House prices look set to remain firm despite a recent dip in activity, according to a report.
The Royal Institution of Chartered Surveyors (RICS) said May brought a slowdown in activity in the Scottish market due to a decline in new properties coming up for sale and a drop in inquiries from would-be buyers.
The body’s UK residential market survey found a net balance of 13% more chartered surveyors reported a fall in demand while an overall balance of 8% saw sales tail off last month.
But house prices north of the border held steady, the organisation said, with a net balance of 15% more respondents expecting prices to climb in the next few months.
RICS partly attributed this to the continued decline in supply and said supply has failed to keep up with demand for much of the past three years.
Some surveyors questioned for the study spoke of the impact of the looming referendum on European Union (EU) membership.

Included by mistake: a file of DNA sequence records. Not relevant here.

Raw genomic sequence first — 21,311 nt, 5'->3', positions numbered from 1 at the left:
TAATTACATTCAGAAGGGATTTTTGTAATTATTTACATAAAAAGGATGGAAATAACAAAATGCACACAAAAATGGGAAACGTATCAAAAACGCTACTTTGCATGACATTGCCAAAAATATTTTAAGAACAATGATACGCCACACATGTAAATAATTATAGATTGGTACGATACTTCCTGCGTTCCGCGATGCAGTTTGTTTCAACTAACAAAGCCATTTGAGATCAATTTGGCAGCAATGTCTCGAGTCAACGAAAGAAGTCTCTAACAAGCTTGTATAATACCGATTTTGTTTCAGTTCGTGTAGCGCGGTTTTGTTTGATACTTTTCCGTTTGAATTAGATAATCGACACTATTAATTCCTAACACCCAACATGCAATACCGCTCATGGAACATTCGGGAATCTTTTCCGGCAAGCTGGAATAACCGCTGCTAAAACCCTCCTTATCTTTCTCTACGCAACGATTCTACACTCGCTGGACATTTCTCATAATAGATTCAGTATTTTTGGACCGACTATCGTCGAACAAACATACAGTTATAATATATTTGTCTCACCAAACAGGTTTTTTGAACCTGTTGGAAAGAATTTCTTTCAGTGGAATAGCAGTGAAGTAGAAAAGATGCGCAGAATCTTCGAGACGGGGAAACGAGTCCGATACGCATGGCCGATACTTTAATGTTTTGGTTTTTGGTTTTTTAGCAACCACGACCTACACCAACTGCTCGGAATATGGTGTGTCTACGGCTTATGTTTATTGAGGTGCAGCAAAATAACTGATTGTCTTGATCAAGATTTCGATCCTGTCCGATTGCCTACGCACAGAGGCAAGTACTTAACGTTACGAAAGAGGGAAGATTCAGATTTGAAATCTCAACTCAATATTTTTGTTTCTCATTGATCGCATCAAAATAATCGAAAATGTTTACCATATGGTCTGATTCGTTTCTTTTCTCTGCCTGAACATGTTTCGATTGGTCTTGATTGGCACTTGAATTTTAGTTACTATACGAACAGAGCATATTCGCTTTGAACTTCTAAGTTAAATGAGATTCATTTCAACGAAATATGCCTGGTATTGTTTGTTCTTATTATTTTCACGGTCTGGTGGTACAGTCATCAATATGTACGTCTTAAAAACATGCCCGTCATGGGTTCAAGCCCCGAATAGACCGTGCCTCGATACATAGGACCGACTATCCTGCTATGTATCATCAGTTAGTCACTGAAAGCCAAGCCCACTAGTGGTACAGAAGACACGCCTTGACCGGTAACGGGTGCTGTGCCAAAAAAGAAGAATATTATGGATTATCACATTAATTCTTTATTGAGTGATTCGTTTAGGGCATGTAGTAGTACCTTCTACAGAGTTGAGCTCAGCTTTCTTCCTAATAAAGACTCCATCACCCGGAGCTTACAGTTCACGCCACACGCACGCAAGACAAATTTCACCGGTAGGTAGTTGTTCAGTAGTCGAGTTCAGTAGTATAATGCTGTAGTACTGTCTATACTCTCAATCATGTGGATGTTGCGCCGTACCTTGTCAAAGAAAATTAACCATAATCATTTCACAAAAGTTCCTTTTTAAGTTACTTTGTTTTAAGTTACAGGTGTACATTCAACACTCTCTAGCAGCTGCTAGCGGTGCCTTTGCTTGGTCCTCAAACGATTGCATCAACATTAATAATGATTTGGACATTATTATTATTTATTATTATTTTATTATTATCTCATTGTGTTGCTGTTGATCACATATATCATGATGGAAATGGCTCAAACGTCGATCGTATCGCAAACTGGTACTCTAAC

Craig Henderson, of Graham and Sibbald in Glasgow and west Scotland, said: “In recent weeks a number of clients have raised the Brexit issue and questioned the potential impact if the UK chooses to leave the EU.”
Alexander Inglis, of CKD Galbraith in the Borders, told the survey: “New buyer enquiries and agreed sales have slowed down in the run-up to the EU referendum.”
Looking at the UK picture, 10% more respondents predict that prices will fall over the next three months – the first time that a drop in prices has been predicted since 2012. Surveyors said London and East Anglia are expected to be the worst hit.
Sarah Speirs, director of RICS in Scotland, said: “Across the UK it appears that we are looking at a short-term drop in house prices caused by the uncertainty resulting from the forthcoming EU referendum, coupled with a slowdown following the rush to get into the market ahead of the tax change on the purchase of investment properties.
“In Scotland, prices look set to remain firm, despite a dip in activity, as demand continues to outpace supply.
“We urge the new Scottish Government to make the delivery of housing, across all tenures, a priority during their term.”